The day was Easter Monday, and instead of spending the day at home with their families or in church, thousands of Canadians approached the ridge behind a creeping barrage of artillery fire. When the barrage let up, they engaged with well-prepared German forces that refused to give up their position. However, after overcoming disadvantages due to position and the well-entrenched German machine guns, the Canadians took the ridge and the surrounding towns.
Nowadays, a white limestone memorial sits atop the ridge’s highest point as a dedication to all the Canadian soldiers killed in France during World War I. Toronto sculptor and architect, Walter Allward, constructed the memorial in the late twenties and early thirties. King Edward VII unveiled the completed memorial in 1936.
France gifted the ridge to Canada in 1922 under the condition that the site would forever be used to honour Canada’s dead from the First World War. You can still visit the gorgeous memorial today – it’ll be something you never forget on your trip to France. When you arrive, you’ll visit Vimy Ridge Museum and take a tour of the preserved trenches nearby. Then you’ll walk up the ridge to the site of the white memorial, which sits alone on the gently rising stretch of green.
I still remember when I first laid eyes on the white limestone monument. I remember strolling what seemed no more than an ordinary park lane, and then stopping in my tracks as the monument crested the ridge. I remember the slow approach, where you look down at your every step, pondering who had walked there in the past, whether he had survived the conflict or whether his name was now etched onto the memorial’s many walls. I remember looking upon the downtrodden face of Canada Bereft, the solitary statue of a mourning mother on the memorial’s far edge, and wondering how it would’ve been to live in that time, to go through each day not knowing if your son would return home. It is difficult to express the mixture of sadness and pride the monument instills in you. All I know is it’s an experience I’ll never forget.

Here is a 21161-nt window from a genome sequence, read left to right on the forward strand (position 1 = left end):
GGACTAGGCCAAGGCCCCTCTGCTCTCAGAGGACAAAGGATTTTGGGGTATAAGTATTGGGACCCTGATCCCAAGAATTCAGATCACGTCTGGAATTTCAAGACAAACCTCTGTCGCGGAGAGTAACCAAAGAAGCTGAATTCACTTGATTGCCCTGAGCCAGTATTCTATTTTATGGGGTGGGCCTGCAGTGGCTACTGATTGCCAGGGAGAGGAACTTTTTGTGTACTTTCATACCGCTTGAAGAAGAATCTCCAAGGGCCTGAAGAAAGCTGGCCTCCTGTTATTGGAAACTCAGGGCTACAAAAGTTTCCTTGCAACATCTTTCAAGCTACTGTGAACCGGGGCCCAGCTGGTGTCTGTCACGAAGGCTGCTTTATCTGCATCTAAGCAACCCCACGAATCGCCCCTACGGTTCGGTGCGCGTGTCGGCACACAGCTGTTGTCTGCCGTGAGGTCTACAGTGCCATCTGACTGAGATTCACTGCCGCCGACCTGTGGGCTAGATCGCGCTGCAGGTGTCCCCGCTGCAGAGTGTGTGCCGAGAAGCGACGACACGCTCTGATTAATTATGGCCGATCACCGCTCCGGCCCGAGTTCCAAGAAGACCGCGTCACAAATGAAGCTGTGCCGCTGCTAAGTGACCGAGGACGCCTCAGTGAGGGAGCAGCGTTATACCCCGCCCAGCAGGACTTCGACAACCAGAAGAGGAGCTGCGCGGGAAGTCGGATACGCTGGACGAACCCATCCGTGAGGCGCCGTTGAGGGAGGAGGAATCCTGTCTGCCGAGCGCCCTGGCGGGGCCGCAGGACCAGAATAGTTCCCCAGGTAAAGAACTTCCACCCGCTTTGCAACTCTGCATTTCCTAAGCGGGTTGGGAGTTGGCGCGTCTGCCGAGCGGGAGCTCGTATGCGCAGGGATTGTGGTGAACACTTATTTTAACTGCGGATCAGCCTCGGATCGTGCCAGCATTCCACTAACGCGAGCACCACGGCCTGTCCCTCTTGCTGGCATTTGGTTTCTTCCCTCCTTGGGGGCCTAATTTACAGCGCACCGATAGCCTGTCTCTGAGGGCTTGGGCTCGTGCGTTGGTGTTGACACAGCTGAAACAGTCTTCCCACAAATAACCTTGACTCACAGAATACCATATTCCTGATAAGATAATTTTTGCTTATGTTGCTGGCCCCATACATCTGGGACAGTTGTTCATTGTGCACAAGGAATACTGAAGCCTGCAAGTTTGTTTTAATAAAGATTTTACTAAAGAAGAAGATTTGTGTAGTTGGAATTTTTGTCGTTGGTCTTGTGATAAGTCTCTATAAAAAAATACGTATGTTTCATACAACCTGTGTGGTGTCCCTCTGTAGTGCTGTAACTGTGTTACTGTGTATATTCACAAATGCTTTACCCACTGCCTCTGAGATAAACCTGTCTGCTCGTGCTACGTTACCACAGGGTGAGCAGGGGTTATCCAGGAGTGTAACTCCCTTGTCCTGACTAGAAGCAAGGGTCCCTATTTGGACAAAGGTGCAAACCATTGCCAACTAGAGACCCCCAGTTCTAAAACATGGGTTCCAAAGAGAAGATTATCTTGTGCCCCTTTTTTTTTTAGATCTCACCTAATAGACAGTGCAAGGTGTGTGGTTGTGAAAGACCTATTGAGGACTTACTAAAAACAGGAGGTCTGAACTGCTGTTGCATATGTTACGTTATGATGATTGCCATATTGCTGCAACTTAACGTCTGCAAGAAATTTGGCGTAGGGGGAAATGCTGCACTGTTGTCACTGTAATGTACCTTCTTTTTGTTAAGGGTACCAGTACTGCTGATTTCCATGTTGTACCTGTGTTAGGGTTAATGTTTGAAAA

There has never been a better time than 2017 to pay homage to Canada’s fallen and visit the Canadian National Vimy Memorial on a trip to France.
Ypres and the Quagmire of Passchendaele
If Vimy Ridge was Canada’s first great moment as a nation, Passchendaele was the proving of its mettle. The Battle of Passchendaele was a part of the major battles that took place at the Belgian City of Ypres or Ieper during the war. Traditionally a charming medieval city in the heart of Flemish West Flanders, Ypres became the site of infamous and major battles during the First World War. For instance, during the Second Battle of Ypres, from April 22 to May 25, 1915, the Germans used poison gas against the Allies for the first time.
During July 1917, Allied forces began a new offensive, as British General, Sir Douglas Haig wanted to retake the German-held city, which Allied forces had repeatedly lost in the past. Dubbed the Third Battle of Ypres or the Battle of Passchendaele, named for the ridge to the east of the city, this conflict turned into a devastating stalemate causing only death and natural destruction. The entire landscape, a natural floodplain, turned into a giant quagmire, drowning soldiers and making any sort of artillery movement impossible. After British, Australian, and New Zealander forces failed to take the town, command chose the Canadians to resume the assault after their success at Vimy Ridge and Hill 170.
After four weeks of battle and suffering knee-high mud, constant rain, and debilitating illnesses and trenchfoot, the Canadians took the hill. Sadly, they soon had to evacuate as Germans advanced during their last push of the war. At the end of the Third Battle of Ypres, nearly 500,000 men had died and no real gains had been made.
Today, Ypres is once again a charming medieval town, but it’s still haunted by the First World War. War museums abound. On a Belgium vacation, you can visit the Memorial Museum Passchendaele 1917 and the In Flanders Fields Museum, which recounts the city’s role during the war. Nearby Hill 60 Battlefield Memorial Park offers remembrance to British and German forces buried in collapsed mines during the war. Be sure to see Tyne Cot Cemetery right outside the city. It’s the largest commonwealth cemetery in the world and a gorgeous but somber memorial, where over 10,000 soldiers lie buried.
The town of Ypres itself offers a charming respite from the solemnity of Flanders Fields. Belgium rebuilt the city after the war, and even reconstructed the famous Lakenhalle or Cloth Hall in the market square, which houses the In Flanders Fields Museum. The massive Gothic clock tower is particularly gorgeous.
As 2017 marks 100 years since the battles of Vimy Ridge and Passchendaele, it’s a perfect year to make the trip to France and Belgium and pay respect to fallen soldiers who died in service of peace and their countries’ continued safety. It may be sobering to spend your vacation visiting memorials, museums, and graveyards, but it’s also a profound experience, both illuminating and deeply moving. A tour of the battlefields of World War I is an opportunity to engage with the past, and promise to make the world of the future one where such hardship and devastation will never be repeated.